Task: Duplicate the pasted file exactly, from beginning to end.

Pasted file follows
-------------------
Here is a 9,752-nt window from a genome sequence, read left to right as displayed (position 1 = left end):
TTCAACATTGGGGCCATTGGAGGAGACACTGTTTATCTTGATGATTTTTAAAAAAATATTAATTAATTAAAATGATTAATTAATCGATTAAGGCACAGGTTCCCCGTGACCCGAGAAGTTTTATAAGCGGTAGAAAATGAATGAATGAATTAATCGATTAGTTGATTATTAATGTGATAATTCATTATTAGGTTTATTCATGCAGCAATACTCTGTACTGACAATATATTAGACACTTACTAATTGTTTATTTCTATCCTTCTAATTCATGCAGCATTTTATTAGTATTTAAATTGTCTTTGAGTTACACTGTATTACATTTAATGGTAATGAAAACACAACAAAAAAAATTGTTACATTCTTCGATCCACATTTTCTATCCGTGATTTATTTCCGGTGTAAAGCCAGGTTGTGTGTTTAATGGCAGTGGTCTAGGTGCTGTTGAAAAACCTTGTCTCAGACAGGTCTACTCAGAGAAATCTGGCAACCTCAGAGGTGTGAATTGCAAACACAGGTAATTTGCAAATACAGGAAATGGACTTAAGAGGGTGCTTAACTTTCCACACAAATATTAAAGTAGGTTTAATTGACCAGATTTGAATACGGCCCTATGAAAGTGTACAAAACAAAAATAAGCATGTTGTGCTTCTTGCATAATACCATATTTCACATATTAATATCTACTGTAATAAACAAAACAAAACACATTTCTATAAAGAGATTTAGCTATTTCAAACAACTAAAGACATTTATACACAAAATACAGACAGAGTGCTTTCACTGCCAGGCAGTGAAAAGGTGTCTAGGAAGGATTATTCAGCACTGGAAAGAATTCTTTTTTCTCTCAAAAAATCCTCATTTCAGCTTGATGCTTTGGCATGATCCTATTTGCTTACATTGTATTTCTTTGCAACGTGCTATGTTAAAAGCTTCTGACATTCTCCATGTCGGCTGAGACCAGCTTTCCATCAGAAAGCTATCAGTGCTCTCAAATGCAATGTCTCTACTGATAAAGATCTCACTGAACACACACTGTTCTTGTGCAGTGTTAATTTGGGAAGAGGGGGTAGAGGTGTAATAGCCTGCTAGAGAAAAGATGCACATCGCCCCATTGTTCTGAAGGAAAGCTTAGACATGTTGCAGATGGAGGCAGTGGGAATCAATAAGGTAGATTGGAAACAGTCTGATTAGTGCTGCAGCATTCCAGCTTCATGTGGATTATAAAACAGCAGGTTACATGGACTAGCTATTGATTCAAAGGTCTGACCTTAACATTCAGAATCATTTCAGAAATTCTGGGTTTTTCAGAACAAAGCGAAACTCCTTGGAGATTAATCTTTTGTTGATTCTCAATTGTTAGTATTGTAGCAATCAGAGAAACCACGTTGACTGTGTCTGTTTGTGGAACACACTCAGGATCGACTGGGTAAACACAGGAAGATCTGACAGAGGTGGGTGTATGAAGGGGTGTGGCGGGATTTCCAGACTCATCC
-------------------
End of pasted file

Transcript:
Here is a 9,752-nt window from a genome sequence, read left to right as displayed (position 1 = left end):
TTCAACATTGGGGCCATTGGAGGAGACACTGTTTATCTTGATGATTTTTAAAAAAATATTAATTAATTAAAATGATTAATTAATCGATTAAGGCACAGGTTCCCCGTGACCCGAGAAGTTTTATAAGCGGTAGAAAATGAATGAATGAATTAATCGATTAGTTGATTATTAATGTGATAATTCATTATTAGGTTTATTCATGCAGCAATACTCTGTACTGACAATATATTAGACACTTACTAATTGTTTATTTCTATCCTTCTAATTCATGCAGCATTTTATTAGTATTTAAATTGTCTTTGAGTTACACTGTATTACATTTAATGGTAATGAAAACACAACAAAAAAAATTGTTACATTCTTCGATCCACATTTTCTATCCGTGATTTATTTCCGGTGTAAAGCCAGGTTGTGTGTTTAATGGCAGTGGTCTAGGTGCTGTTGAAAAACCTTGTCTCAGACAGGTCTACTCAGAGAAATCTGGCAACCTCAGAGGTGTGAATTGCAAACACAGGTAATTTGCAAATACAGGAAATGGACTTAAGAGGGTGCTTAACTTTCCACACAAATATTAAAGTAGGTTTAATTGACCAGATTTGAATACGGCCCTATGAAAGTGTACAAAACAAAAATAAGCATGTTGTGCTTCTTGCATAATACCATATTTCACATATTAATATCTACTGTAATAAACAAAACAAAACACATTTCTATAAAGAGATTTAGCTATTTCAAACAACTAAAGACATTTATACACAAAATACAGACAGAGTGCTTTCACTGCCAGGCAGTGAAAAGGTGTCTAGGAAGGATTATTCAGCACTGGAAAGAATTCTTTTTTCTCTCAAAAAATCCTCATTTCAGCTTGATGCTTTGGCATGATCCTATTTGCTTACATTGTATTTCTTTGCAACGTGCTATGTTAAAAGCTTCTGACATTCTCCATGTCGGCTGAGACCAGCTTTCCATCAGAAAGCTATCAGTGCTCTCAAATGCAATGTCTCTACTGATAAAGATCTCACTGAACACACACTGTTCTTGTGCAGTGTTAATTTGGGAAGAGGGGGTAGAGGTGTAATAGCCTGCTAGAGAAAAGATGCACATCGCCCCATTGTTCTGAAGGAAAGCTTAGACATGTTGCAGATGGAGGCAGTGGGAATCAATAAGGTAGATTGGAAACAGTCTGATTAGTGCTGCAGCATTCCAGCTTCATGTGGATTATAAAACAGCAGGTTACATGGACTAGCTATTGATTCAAAGGTCTGACCTTAACATTCAGAATCATTTCAGAAATTCTGGGTTTTTCAGAACAAAGCGAAACTCCTTGGAGATTAATCTTTTGTTGATTCTCAATTGTTAGTATTGTAGCAATCAGAGAAACCACGTTGACTGTGTCTGTTTGTGGAACACACTCAGGATCGACTGGGTAAACACAGGAAGATCTGACAGAGGTGGGTGTATGAAGGGGTGTGGCGGGATTTCCAGACTCATCC